RENEE MONTAGNE, Host:
PHILIP REEVES: Good morning.
MONTAGNE: What exactly is Israel asking for?
REEVES: There's an intriguing report in Israel's Haaretz newspaper, on the website, saying that Israel's now pressing the international community - and obviously first and foremost that means the U.S. - to require that any new Egyptian government that may emerge should meet certain specific conditions in return for recognition by the West. And that includes, of course, the recognition of Israel and the commitment against the use of violence.
MONTAGNE: Faced with this uprising in Egypt, how has Israel's position moved from the first days of this to, say, today?
REEVES: In his latest statement, Netanyahu speaks positively of the protestors, saying Israel supports the advance of liberal and democratic values in the Middle East, but he also addresses the issue that's haunting Israel's strategy planners at the moment, which is that radicals adamantly hostile to Israel will eventually come to power in Cairo, as happened, Netanyahu says, in Iran in 1979.
MONTAGNE: And Phil, just for a moment, step back and remind us why all this matters so much.
REEVES: Israelis are now asking themselves some very critical questions: Might they now have to prepare for confrontation on their southern flank? Will they have to expand their armed forces? Will Israel have to beef up its defense spending still further? And what would the impact of that be on the economy?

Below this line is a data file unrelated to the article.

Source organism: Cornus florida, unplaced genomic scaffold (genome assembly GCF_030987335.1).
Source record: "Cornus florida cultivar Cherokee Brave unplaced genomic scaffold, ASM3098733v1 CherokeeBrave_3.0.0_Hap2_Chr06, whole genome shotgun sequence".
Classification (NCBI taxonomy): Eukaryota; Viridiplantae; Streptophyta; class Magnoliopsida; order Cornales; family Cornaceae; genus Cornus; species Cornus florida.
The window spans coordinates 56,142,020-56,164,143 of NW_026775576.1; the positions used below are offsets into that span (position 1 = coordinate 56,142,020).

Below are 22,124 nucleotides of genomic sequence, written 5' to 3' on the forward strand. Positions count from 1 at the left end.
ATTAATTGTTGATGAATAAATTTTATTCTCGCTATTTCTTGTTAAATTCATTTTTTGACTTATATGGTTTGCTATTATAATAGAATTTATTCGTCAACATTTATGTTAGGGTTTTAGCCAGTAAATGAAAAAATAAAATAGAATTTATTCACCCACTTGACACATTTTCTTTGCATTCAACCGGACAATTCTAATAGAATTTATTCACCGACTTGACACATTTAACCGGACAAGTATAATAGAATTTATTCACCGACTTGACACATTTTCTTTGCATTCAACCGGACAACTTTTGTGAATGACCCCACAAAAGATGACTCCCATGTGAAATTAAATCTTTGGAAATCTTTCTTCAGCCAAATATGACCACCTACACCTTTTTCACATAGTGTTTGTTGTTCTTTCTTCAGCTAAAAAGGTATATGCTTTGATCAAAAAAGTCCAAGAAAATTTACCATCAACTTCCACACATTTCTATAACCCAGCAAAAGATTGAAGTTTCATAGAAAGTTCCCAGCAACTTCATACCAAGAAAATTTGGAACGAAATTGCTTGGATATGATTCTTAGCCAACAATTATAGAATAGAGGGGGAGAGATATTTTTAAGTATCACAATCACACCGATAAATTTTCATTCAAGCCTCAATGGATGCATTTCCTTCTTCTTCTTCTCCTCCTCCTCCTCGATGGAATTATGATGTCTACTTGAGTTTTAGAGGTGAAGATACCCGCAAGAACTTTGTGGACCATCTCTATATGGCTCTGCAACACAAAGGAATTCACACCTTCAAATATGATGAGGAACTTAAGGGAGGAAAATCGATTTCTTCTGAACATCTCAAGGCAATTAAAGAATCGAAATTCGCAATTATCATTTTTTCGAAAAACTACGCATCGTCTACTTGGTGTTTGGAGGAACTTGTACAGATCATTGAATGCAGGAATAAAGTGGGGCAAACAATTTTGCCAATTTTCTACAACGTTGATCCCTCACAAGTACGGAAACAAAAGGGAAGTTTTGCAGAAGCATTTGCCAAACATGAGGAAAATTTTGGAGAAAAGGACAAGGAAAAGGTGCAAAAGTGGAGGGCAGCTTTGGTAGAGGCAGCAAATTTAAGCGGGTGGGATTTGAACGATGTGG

MONTAGNE: And how worried are the Israelis about the Gaza Strip, which is sandwiched between Israel and Egypt?
REEVES: Israel's also worrying about the domino effect, whether the currents that inspired the Egyptian uprising will sweep into Jordan. There's already been street protests there, as you know, prompting King Abdullah to sack his government in an attempt to damp down public anger. There's a general recognition in Israel that the situation in Jordan is not quite the same as Egypt, but there's an awareness too that no one foresaw the uprising in Egypt, and at the moment the Middle East is proving very, very difficult to predict.
MONTAGNE: Speaking to us from Jerusalem, NPR correspondent Philip Reeves. Thanks very much.
REEVES: You're welcome.
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